Commissioner Javier D. Souto’s ordinance extending the guardrail requirements of a safety barrier to include parking lots near bodies of water in unincorporated Miami-Dade was approved on Wednesday by the Infrastructure & Land Use Committee.
The new ordinance stipulates that guardrails would be required when new parking lots are constructed, while owners of existing parking lots would be given an 18 month amortization period to set aside the funds for these improvements. Commissioner Souto first became involved in the installation of guardrails when community activist, Jorge Gaston, introduced him to the father of teenage girl who drowned, when her car accidentally fell into a canal. Commissioner Souto also spearheaded a campaign urging the state to install guardrails or cable barriers on state highways adjacent to canals to protect motorists, as well as on medians to prevent head-on collisions. The Florida Legislature did eventually fund this initiative, leading to new cable wire barriers along highway canals and separating the grassy median on the Florida Turnpike stretching from South Dade to Orlando.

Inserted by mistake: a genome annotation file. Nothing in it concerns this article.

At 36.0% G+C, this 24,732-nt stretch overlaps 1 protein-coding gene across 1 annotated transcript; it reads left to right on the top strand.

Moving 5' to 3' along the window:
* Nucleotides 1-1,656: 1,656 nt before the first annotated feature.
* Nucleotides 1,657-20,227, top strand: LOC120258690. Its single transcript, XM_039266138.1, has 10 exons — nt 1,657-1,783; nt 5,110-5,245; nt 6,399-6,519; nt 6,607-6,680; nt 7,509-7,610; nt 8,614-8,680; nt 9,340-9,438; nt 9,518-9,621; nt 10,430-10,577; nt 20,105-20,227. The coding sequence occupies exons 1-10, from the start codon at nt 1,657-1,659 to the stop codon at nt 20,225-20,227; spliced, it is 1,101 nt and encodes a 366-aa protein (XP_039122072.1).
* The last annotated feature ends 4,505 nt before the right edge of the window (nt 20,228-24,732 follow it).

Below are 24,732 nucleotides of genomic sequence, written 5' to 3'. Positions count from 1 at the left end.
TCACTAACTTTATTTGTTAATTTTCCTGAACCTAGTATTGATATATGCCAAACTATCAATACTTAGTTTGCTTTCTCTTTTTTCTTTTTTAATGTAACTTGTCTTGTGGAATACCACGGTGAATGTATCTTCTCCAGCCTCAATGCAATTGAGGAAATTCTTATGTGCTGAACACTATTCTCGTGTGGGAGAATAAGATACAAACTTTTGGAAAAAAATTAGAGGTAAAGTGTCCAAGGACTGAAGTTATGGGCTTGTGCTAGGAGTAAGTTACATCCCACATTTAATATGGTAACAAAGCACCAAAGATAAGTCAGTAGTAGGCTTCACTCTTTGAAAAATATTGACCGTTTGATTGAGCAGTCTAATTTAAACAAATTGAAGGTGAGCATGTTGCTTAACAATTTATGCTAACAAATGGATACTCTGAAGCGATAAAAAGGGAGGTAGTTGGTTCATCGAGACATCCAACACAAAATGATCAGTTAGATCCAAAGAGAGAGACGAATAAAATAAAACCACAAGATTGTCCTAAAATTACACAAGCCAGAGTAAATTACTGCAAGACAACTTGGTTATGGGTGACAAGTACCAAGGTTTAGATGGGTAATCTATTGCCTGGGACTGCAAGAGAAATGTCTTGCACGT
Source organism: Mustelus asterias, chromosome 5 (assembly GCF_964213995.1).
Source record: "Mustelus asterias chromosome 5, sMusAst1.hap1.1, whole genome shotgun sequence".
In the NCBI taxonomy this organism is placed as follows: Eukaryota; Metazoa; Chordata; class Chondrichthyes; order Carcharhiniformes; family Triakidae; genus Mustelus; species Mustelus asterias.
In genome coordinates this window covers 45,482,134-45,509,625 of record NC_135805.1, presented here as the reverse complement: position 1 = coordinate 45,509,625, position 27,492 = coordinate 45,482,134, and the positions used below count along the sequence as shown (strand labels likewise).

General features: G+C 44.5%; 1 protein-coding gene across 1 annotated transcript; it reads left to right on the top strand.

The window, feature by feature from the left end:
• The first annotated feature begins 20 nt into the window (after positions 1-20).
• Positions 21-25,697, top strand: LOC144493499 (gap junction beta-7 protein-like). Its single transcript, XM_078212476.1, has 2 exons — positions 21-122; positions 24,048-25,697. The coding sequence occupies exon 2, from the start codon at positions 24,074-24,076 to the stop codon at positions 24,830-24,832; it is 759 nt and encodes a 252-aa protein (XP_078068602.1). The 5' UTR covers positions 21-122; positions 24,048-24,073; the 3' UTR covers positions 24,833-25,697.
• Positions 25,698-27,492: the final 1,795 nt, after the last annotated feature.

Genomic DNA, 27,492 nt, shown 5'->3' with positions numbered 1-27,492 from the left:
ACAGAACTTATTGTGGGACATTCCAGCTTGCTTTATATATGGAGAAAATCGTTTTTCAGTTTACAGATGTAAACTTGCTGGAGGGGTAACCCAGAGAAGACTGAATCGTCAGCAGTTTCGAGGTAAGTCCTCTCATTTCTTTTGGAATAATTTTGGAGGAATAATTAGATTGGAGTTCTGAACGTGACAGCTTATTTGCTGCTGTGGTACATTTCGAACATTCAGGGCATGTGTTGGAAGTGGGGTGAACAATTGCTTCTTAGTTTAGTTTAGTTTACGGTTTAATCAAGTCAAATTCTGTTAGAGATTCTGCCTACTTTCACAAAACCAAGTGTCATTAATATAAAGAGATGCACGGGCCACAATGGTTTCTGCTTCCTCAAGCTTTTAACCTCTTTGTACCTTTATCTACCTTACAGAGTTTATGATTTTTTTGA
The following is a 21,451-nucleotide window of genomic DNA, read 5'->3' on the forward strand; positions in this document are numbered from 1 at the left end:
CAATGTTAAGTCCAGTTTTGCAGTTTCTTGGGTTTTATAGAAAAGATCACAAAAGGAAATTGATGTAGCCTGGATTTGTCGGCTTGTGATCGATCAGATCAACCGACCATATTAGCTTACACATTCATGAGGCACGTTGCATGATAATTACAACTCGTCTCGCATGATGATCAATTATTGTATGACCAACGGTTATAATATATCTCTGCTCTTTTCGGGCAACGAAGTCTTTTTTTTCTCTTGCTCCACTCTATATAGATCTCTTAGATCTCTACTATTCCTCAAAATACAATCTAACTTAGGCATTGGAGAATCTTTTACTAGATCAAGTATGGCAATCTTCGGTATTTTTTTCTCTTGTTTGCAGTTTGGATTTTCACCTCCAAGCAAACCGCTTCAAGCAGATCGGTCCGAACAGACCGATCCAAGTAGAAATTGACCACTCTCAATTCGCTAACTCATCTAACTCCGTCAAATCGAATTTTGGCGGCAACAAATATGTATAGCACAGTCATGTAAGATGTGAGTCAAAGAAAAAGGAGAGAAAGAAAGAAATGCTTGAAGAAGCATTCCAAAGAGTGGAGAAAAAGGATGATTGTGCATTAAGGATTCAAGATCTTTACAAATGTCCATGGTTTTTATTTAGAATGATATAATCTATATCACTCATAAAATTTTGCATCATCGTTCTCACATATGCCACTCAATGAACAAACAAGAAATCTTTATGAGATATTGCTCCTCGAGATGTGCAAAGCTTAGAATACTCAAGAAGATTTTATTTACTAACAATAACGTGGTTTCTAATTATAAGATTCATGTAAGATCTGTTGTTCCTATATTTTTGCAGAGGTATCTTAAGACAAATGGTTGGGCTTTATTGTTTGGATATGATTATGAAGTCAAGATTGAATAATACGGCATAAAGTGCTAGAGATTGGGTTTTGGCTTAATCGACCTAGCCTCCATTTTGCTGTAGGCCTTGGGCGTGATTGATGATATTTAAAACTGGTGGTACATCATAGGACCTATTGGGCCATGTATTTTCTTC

“We live in a very beautiful state, but unfortunately we can not avoid building roads and structures near bodies of water we enjoy for recreation, irrigation, storm water drainage, and other uses,” said Commissioner Souto. “All too often, we hear of tragic cases where drivers lose control and accidentally plunge into a nearby canal or lake. Barriers are there to prevent this from happening. We need to consider expanding this protection to commercial properties where parking is also near water. The same dangers exist there as on the road.”